Angela Walters' quilt shop and studio is located in Liberty, MO, just outside Kansas City, so we decided to check it out since it wasn't far at all from where we were staying.  It's such a cool shop!

 







I was hoping Angela would be there, but she was at home tending to her husband who was recovering from major surgery.  Instead, we got to see her via one of her videos that was playing.  :)






We also checked out The Fabric Chic, a lovely, brand new modern quilt shop located on the other side of Kansas City.




I am really happy with my purchases!!  (The fact that I can't bear to put them away is probably evidence of that!)  I was determined not to go overboard, and I think I succeeded.  I packed light and only took one small suitcase, and was still able to get everything home with me.

MSQC has lots of fun souvenirs - who can resist one of their chicken tape measures!!
Or, their collectible charms....
:)

And last of all, we were able to take in some Kansas City food and sites. The midwest isn't nearly as congested as the East coast and midwest drivers are much more courteous, so we didn't have any trouble navigating KC traffic


 BBQ is truly a sacred institution out there!


I feel like I owe an apology to the goofy guy at the Hertz counter in Kansas City.  He recommended that we check out Q39 on 39th St. in the city, known for its BBQ and burnt ends.  What in the world are burnt ends?! I had never even heard of them and assumed he didn't know what he was talking about!  We didn't know where else to go, and we had some time to kill, so we decided to check it out.  I'm so glad we did; that restaurant was simply amazing....


If you are a history buff, you will certainly want to take in the National World War I Museum and Memorial.


We didn't have time to do the museum, but it was really cool to walk around the monument and grounds...






... which gives you a great view of the city.



If you are planning a trip, below are some of the nitty-gritty traveling details that will be helpful to know, thanks to my friend Nancy who has done the trip several times; we basically followed her recommendations and didn't need to do much research on our own.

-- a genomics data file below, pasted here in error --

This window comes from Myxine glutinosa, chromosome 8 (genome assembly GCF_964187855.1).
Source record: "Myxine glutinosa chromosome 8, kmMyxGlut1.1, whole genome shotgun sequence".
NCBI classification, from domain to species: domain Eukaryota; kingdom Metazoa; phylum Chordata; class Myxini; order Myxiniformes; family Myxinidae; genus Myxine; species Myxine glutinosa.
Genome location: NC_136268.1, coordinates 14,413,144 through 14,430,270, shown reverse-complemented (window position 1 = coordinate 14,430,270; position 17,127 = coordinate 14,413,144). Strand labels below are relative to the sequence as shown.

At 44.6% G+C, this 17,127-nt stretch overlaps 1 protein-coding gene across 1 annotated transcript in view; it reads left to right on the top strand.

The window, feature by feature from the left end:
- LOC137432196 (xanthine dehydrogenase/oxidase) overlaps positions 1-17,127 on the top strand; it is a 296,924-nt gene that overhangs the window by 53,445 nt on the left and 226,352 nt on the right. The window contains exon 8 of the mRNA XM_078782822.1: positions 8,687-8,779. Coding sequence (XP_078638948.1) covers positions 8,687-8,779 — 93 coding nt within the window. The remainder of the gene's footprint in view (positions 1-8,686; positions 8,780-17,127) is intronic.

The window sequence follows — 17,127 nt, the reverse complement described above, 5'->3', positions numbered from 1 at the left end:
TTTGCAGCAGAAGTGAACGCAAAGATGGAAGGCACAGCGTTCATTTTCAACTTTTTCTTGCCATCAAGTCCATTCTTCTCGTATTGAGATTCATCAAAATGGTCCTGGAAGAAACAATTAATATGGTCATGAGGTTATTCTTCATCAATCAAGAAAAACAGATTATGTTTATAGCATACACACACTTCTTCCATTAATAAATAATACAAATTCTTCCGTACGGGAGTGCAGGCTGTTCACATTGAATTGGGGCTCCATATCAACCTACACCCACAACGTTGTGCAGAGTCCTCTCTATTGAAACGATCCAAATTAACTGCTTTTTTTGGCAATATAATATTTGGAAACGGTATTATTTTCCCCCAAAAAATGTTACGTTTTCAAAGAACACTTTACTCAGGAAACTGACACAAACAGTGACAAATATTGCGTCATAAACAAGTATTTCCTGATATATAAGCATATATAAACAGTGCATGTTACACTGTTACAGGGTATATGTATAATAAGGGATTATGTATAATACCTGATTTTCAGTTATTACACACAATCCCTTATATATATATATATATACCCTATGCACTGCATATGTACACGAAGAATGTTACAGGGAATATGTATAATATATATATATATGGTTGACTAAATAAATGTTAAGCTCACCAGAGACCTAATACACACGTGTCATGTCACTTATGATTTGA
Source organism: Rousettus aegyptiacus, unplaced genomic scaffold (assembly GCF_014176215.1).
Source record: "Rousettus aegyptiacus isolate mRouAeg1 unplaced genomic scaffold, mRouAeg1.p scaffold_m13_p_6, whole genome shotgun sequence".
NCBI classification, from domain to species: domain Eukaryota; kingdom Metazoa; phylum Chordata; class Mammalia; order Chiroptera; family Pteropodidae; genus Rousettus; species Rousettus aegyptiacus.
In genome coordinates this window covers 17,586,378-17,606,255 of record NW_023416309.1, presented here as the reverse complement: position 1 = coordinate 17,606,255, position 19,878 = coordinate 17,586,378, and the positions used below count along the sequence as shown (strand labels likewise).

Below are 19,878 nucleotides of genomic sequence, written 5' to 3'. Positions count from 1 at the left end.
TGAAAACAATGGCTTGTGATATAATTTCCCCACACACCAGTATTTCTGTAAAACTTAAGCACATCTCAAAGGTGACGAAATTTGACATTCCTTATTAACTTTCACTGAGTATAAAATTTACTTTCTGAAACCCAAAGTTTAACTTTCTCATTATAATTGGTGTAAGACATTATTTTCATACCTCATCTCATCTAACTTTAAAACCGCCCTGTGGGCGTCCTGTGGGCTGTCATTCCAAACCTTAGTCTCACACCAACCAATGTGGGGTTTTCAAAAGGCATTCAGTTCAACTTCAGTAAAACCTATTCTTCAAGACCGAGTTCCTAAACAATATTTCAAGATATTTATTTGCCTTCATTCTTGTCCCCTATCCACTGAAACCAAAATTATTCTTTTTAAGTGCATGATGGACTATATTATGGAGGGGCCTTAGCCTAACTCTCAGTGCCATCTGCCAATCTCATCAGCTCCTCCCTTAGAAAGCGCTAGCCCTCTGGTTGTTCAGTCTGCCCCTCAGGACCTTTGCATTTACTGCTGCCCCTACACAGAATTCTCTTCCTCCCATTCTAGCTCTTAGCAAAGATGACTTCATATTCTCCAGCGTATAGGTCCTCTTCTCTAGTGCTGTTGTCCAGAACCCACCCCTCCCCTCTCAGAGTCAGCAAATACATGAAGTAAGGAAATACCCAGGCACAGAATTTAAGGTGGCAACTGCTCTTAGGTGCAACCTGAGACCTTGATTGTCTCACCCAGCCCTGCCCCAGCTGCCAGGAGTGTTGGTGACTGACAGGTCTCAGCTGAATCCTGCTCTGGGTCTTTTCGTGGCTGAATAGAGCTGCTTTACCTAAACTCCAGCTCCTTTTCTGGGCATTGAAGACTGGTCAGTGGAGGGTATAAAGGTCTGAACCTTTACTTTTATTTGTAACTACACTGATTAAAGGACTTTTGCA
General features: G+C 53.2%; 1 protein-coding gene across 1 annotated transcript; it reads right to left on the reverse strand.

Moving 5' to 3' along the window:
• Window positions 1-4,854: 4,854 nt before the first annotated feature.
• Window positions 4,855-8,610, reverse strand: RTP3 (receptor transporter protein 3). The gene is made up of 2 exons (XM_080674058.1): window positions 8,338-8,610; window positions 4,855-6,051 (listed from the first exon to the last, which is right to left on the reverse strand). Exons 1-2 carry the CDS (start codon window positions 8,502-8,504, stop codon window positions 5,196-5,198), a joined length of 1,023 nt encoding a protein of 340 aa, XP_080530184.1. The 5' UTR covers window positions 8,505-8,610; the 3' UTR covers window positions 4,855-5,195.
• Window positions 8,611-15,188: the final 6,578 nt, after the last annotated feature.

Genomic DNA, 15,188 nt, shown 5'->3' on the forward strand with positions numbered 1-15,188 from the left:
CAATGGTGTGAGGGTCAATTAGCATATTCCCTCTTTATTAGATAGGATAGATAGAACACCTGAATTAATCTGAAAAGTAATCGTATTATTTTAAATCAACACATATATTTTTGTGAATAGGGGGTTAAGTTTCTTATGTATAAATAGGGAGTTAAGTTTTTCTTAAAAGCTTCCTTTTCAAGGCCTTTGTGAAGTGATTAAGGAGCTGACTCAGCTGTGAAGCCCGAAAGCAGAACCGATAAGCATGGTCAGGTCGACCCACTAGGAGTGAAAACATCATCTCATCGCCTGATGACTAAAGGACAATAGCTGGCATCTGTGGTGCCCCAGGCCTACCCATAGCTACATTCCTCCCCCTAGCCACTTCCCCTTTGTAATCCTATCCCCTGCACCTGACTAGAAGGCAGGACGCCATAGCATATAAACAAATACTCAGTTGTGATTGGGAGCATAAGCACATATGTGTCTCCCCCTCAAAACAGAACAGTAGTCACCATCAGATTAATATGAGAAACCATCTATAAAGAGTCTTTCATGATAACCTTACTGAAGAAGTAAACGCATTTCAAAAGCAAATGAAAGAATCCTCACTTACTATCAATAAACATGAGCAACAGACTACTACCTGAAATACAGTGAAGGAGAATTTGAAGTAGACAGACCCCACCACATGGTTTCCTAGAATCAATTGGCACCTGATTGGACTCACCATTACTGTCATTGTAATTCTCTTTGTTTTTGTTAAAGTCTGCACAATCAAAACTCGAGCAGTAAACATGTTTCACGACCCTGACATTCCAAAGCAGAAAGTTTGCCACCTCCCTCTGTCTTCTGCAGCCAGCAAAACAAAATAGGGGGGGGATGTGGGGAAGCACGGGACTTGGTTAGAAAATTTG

- We flew on Southwest out of BWI, nonstop into Kansas City.
(Southwest allows two checked bags for free, so that allows you to do plenty of shopping and bring your purchases along home with you instead of having to ship them!)
- Since long term parking at BWI is only $8 per day, we chose that option.
- Hertz car rental at the airport via AAA was super cheap at only $24.21 per day.
- We stayed at the Super 8 in Cameron; it's nothing fancy, but it was clean and reasonable at only $73.40 per night with a AAA discount.  (Nancy said, "don't stay at the Motel 6!")  Cameron is about an hour from the airport, and about 20 minutes from Hamilton.
- We flew out on a Sunday and flew back on Wednesday.  If you want to so some other sight seeing or visit additional quilt shops, you might want to stay an extra day.  Be sure to check ahead to see what is open on the days you will be out there.  Angela's shop is closed on Mondays and some of the restaurants were too.


Don't be alarmed by the Tornado Shelter sign next to the ladies restroom - ha ha!



Be sure to check out the event and retreat schedules.  We couldn't get into the retreat center, but I did get to see this much through the window.  It looked great and I've heard good reports about their retreats.


Bottom line, if Missouri Star is on your list of places to visit, don't delay - you'll love it!  
Let me know if you have any questions - I'd be happy to share any other info with you that might be helpful as you plan your trip.
:)